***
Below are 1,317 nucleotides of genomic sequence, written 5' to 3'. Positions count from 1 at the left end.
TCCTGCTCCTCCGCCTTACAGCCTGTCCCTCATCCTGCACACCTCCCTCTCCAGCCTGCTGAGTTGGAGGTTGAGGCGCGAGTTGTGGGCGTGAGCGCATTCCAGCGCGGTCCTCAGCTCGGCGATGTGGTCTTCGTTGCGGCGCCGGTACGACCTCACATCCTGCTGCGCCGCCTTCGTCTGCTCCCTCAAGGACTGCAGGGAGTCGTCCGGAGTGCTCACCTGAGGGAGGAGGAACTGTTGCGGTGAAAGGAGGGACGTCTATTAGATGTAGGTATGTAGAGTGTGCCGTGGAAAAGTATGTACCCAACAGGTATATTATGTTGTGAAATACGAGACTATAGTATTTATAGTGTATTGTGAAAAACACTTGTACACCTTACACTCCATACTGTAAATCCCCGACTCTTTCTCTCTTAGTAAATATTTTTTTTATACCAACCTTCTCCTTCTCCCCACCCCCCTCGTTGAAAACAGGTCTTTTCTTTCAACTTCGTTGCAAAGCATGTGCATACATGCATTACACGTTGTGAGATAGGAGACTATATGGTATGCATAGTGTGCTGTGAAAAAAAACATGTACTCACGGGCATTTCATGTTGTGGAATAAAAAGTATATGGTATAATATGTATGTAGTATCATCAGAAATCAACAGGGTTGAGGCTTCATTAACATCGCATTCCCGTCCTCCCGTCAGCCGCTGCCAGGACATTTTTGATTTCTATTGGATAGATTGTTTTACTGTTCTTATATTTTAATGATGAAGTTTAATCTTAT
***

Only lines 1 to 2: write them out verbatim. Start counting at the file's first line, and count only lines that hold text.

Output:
Below are 1,317 nucleotides of genomic sequence, written 5' to 3'. Positions count from 1 at the left end.
TCCTGCTCCTCCGCCTTACAGCCTGTCCCTCATCCTGCACACCTCCCTCTCCAGCCTGCTGAGTTGGAGGTTGAGGCGCGAGTTGTGGGCGTGAGCGCATTCCAGCGCGGTCCTCAGCTCGGCGATGTGGTCTTCGTTGCGGCGCCGGTACGACCTCACATCCTGCTGCGCCGCCTTCGTCTGCTCCCTCAAGGACTGCAGGGAGTCGTCCGGAGTGCTCACCTGAGGGAGGAGGAACTGTTGCGGTGAAAGGAGGGACGTCTATTAGATGTAGGTATGTAGAGTGTGCCGTGGAAAAGTATGTACCCAACAGGTATATTATGTTGTGAAATACGAGACTATAGTATTTATAGTGTATTGTGAAAAACACTTGTACACCTTACACTCCATACTGTAAATCCCCGACTCTTTCTCTCTTAGTAAATATTTTTTTTATACCAACCTTCTCCTTCTCCCCACCCCCCTCGTTGAAAACAGGTCTTTTCTTTCAACTTCGTTGCAAAGCATGTGCATACATGCATTACACGTTGTGAGATAGGAGACTATATGGTATGCATAGTGTGCTGTGAAAAAAAACATGTACTCACGGGCATTTCATGTTGTGGAATAAAAAGTATATGGTATAATATGTATGTAGTATCATCAGAAATCAACAGGGTTGAGGCTTCATTAACATCGCATTCCCGTCCTCCCGTCAGCCGCTGCCAGGACATTTTTGATTTCTATTGGATAGATTGTTTTACTGTTCTTATATTTTAATGATGAAGTTTAATCTTAT